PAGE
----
Disposing of Household Wastes

Minnesota's Electronics Recycling Act

On May 8, 2007, Governor Pawlenty signed this new law for the collection and recycling of video display devices sold to households/consumers: televisions, computer monitors, and laptop computers.

Manufacturers of video display devices (VDD) must annually register and pay a fee to the state, collect and recycle VDD from households/consumers in Minnesota, and file a report detailing the results of their collections for each program year.


What to do with household wastes (especially electronics) that don't belong in the trash

Disposing of electronic products such as cell phones, radios, TVs, VCRs and computers isn't as easy as it used to be. Goodwill and Salvation Army and other Relief organizations generally will not accept these items anymore. According to Earth911, electronic waste is growing at three times the rate of other municipal waste and computers, cellular phones, TVs, and other similar items can and should be donated or recycled. This keeps their heavy metals such as lead, mercury, copper, silver and others that can be toxic out of landfills and out of our surface and groundwaters.

Here are some excerpts from the Minnesota Office of Environmental Assistance website:

  • In 1998 alone, an estimated 35 million personal computers were sold in the U.S. Another 20.6 million PCs became obsolete.
  • Electronic and electrical products may contain hazardous or toxic materials which can cause an environmental problem if discarded in the trash.
  • Computer monitors and televisions are hazardous because they contain significant amounts of lead.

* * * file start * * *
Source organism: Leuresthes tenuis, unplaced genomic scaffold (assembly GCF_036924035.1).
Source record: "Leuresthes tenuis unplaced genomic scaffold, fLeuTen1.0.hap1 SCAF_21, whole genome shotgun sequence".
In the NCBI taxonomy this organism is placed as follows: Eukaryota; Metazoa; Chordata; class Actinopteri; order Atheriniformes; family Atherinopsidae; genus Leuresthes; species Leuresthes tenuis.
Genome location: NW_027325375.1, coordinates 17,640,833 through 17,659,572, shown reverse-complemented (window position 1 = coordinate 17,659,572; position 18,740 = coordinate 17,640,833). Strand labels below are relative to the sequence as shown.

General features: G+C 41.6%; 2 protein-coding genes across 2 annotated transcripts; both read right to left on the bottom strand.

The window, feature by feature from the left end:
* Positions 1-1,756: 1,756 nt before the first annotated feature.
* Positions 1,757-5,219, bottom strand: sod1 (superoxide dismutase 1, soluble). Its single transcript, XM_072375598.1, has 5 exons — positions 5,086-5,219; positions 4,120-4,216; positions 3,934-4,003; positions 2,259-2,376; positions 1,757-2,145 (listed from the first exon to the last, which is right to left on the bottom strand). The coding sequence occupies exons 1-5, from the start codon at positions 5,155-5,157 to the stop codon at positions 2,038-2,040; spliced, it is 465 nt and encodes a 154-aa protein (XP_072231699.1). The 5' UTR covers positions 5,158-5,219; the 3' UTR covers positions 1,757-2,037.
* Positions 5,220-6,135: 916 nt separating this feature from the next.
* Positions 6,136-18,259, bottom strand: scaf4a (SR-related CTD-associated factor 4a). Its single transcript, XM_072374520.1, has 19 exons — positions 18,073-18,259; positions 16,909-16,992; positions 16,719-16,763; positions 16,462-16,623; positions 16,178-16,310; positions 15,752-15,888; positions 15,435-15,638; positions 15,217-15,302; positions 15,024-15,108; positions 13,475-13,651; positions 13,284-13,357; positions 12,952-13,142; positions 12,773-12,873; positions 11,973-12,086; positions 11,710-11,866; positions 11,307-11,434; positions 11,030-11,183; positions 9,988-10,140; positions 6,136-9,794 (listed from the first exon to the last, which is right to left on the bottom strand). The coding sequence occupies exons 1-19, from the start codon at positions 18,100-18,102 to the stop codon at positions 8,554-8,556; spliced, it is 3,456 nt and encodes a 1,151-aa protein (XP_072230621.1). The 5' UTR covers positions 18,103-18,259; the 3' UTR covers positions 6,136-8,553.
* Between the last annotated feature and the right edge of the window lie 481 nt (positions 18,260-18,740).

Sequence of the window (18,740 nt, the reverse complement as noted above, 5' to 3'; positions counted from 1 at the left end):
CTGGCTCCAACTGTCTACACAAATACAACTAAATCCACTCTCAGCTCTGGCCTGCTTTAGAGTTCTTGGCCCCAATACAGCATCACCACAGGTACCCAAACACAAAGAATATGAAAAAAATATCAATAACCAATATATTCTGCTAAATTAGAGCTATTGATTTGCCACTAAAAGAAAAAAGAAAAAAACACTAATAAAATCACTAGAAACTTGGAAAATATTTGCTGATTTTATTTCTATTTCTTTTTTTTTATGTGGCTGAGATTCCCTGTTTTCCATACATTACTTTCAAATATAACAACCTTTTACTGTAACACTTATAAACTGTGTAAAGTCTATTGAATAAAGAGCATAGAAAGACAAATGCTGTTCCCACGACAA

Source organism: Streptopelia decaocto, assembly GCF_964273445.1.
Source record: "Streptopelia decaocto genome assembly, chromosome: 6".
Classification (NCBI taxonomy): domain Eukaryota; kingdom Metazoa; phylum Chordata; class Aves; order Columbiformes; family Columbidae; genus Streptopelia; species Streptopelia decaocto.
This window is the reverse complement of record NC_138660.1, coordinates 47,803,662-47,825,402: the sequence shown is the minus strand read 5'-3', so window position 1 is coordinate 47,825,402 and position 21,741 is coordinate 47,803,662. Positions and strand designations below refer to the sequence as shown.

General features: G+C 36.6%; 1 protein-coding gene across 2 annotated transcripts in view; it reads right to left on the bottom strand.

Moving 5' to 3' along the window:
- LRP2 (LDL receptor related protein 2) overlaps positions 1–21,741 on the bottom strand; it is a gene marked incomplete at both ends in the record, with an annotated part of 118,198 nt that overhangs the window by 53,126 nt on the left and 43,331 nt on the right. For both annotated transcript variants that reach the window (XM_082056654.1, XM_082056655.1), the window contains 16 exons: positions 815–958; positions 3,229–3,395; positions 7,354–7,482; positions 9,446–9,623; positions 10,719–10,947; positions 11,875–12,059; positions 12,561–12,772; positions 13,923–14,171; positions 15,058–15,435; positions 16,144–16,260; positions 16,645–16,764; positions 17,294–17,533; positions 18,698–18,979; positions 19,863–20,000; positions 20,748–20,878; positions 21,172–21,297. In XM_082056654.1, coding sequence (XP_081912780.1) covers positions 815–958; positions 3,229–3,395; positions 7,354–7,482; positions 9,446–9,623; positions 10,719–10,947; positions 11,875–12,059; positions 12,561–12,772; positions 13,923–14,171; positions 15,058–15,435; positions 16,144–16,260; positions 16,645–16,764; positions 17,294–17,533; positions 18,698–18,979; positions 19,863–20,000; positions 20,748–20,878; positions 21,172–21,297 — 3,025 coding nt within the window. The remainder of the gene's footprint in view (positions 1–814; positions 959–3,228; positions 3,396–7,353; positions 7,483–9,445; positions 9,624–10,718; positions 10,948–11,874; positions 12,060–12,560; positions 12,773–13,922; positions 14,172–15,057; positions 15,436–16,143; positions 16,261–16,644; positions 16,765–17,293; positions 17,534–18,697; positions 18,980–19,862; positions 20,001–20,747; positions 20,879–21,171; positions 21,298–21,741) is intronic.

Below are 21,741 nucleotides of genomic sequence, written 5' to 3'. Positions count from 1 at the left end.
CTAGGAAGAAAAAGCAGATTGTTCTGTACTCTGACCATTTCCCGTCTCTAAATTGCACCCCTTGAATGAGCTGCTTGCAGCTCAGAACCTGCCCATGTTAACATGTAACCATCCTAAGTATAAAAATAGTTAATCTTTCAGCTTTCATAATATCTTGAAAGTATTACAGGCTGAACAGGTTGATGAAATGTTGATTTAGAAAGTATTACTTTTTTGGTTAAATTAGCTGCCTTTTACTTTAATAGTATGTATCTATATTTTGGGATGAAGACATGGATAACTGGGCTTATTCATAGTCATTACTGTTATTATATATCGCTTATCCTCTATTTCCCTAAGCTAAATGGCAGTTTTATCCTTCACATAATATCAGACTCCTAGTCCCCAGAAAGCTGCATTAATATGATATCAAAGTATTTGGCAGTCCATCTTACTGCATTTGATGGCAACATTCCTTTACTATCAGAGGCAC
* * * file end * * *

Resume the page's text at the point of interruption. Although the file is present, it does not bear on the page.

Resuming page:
• Printed circuit boards contain hazardous metals such as lead, chromium, cadmium and mercury, with significant variation depending on the board.
  • Batteries in electronic and electrical products may contain lead, mercury and cadmium.
    Mercury-containing components like switches and relays are found in some electronic and electrical products.
  • PCBs may be found in televisions and computers made before the early 1980s.

Regional electronic waste recyclers

If you are outside of our area, you can get information at:


North Shore:


Duluth Area:

  Recycling at Best Buy

Best Buy
5105 Burning Tree Rd
Duluth, MN 55811
Info here


Western Lake Superior Sanitary District
Materials Recovery Center
Old Rice Lake Road Landfill Site
Corner of Rice Lake and Ridgeview Road Phone: (218)722-0761 for pre-recorded messages
or press “0" (during business hours) to talk to some really helpful people.

Visit the Materials Recovery Center website for more information or to download their brochure.

  UMD logo

EHSO University folks should check with Environmental Health & Safety about old electronics.

Go here for details or call the UMD Environmental Health and Safety Office at (218) 726-6764.

Here's some more info on recycling at UMD.


Superior Area:


Afterlife Electronics Graveyard

Afterlife Electronics Graveyard

915 John Ave Superior
Wisconsin 54880
phone: (715) 392-2350


City of Superior

Superior Recycling Program


Waste Management logo

Waste Management Recycle America
A Subsidiary of Waste Management, Inc.
1425 Oaks Avenue - (Just over the Bong bridge)
Superior, WI 54880
Phone: (715) 394-2174 Fax: (715) 394-2174


  • Drop-off Hours: M-F 8:00 to 4:00
  • Commercial Pick-ups available
  • All e-waste is processed in the U.S.
  • Our Minneapolis E-Waste Recycling Plant is ISO 9001 and 14001 Certified
  • Think Green
    Bring your unwanted Sony product to the Waste Management eCycling drop-off center and recycle it for free.

South Shore:


For more information about recycling electronics check out:

www.Earth911.org (or call 1-800-CLEANUP) . Type in your zipcode for specific information for your region or just browse to get general information about how to reduce your imprint on your watershed and airshed.

Electronics Industry Association, Minnesota Electronics Industry Association, Wisconsin US EPA Sustainable Management of Electronics